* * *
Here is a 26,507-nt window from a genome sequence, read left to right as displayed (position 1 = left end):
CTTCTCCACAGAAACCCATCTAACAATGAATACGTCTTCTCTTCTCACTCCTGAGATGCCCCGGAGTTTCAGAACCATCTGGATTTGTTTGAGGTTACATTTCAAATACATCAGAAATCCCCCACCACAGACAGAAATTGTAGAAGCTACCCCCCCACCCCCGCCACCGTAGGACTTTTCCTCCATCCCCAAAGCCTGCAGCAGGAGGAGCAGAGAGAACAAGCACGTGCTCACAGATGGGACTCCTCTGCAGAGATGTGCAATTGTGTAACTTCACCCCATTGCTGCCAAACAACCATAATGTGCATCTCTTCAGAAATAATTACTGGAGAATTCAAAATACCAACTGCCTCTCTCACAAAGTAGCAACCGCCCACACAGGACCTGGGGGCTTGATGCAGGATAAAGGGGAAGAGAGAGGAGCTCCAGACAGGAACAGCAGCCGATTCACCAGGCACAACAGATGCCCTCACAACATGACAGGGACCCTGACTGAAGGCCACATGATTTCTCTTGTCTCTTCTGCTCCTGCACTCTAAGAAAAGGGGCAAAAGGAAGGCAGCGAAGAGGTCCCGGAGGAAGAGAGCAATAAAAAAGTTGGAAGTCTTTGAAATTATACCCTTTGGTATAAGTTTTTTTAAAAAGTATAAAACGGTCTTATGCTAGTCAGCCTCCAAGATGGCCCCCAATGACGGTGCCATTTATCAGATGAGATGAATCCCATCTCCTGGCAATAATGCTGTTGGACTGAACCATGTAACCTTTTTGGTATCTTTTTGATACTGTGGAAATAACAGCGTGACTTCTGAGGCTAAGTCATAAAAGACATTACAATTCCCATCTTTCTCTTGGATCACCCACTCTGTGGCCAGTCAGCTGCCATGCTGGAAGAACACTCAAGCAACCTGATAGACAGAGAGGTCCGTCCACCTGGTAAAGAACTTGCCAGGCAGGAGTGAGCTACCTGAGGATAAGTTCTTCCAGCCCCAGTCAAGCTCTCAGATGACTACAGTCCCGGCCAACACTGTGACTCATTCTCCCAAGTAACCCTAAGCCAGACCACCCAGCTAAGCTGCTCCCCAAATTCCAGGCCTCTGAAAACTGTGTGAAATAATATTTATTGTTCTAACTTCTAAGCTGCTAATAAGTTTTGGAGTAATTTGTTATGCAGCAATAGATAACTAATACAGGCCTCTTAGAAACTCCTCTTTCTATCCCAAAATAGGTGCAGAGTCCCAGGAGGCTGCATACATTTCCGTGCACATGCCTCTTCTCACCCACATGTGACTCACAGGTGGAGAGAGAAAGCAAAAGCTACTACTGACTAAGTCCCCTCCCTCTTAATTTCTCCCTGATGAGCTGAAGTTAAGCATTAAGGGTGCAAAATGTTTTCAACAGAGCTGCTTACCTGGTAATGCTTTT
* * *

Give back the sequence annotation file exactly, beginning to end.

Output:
Here is a 26,507-nt window from a genome sequence, read left to right as displayed (position 1 = left end):
CTTCTCCACAGAAACCCATCTAACAATGAATACGTCTTCTCTTCTCACTCCTGAGATGCCCCGGAGTTTCAGAACCATCTGGATTTGTTTGAGGTTACATTTCAAATACATCAGAAATCCCCCACCACAGACAGAAATTGTAGAAGCTACCCCCCCACCCCCGCCACCGTAGGACTTTTCCTCCATCCCCAAAGCCTGCAGCAGGAGGAGCAGAGAGAACAAGCACGTGCTCACAGATGGGACTCCTCTGCAGAGATGTGCAATTGTGTAACTTCACCCCATTGCTGCCAAACAACCATAATGTGCATCTCTTCAGAAATAATTACTGGAGAATTCAAAATACCAACTGCCTCTCTCACAAAGTAGCAACCGCCCACACAGGACCTGGGGGCTTGATGCAGGATAAAGGGGAAGAGAGAGGAGCTCCAGACAGGAACAGCAGCCGATTCACCAGGCACAACAGATGCCCTCACAACATGACAGGGACCCTGACTGAAGGCCACATGATTTCTCTTGTCTCTTCTGCTCCTGCACTCTAAGAAAAGGGGCAAAAGGAAGGCAGCGAAGAGGTCCCGGAGGAAGAGAGCAATAAAAAAGTTGGAAGTCTTTGAAATTATACCCTTTGGTATAAGTTTTTTTAAAAAGTATAAAACGGTCTTATGCTAGTCAGCCTCCAAGATGGCCCCCAATGACGGTGCCATTTATCAGATGAGATGAATCCCATCTCCTGGCAATAATGCTGTTGGACTGAACCATGTAACCTTTTTGGTATCTTTTTGATACTGTGGAAATAACAGCGTGACTTCTGAGGCTAAGTCATAAAAGACATTACAATTCCCATCTTTCTCTTGGATCACCCACTCTGTGGCCAGTCAGCTGCCATGCTGGAAGAACACTCAAGCAACCTGATAGACAGAGAGGTCCGTCCACCTGGTAAAGAACTTGCCAGGCAGGAGTGAGCTACCTGAGGATAAGTTCTTCCAGCCCCAGTCAAGCTCTCAGATGACTACAGTCCCGGCCAACACTGTGACTCATTCTCCCAAGTAACCCTAAGCCAGACCACCCAGCTAAGCTGCTCCCCAAATTCCAGGCCTCTGAAAACTGTGTGAAATAATATTTATTGTTCTAACTTCTAAGCTGCTAATAAGTTTTGGAGTAATTTGTTATGCAGCAATAGATAACTAATACAGGCCTCTTAGAAACTCCTCTTTCTATCCCAAAATAGGTGCAGAGTCCCAGGAGGCTGCATACATTTCCGTGCACATGCCTCTTCTCACCCACATGTGACTCACAGGTGGAGAGAGAAAGCAAAAGCTACTACTGACTAAGTCCCCTCCCTCTTAATTTCTCCCTGATGAGCTGAAGTTAAGCATTAAGGGTGCAAAATGTTTTCAACAGAGCTGCTTACCTGGTAATGCTTTT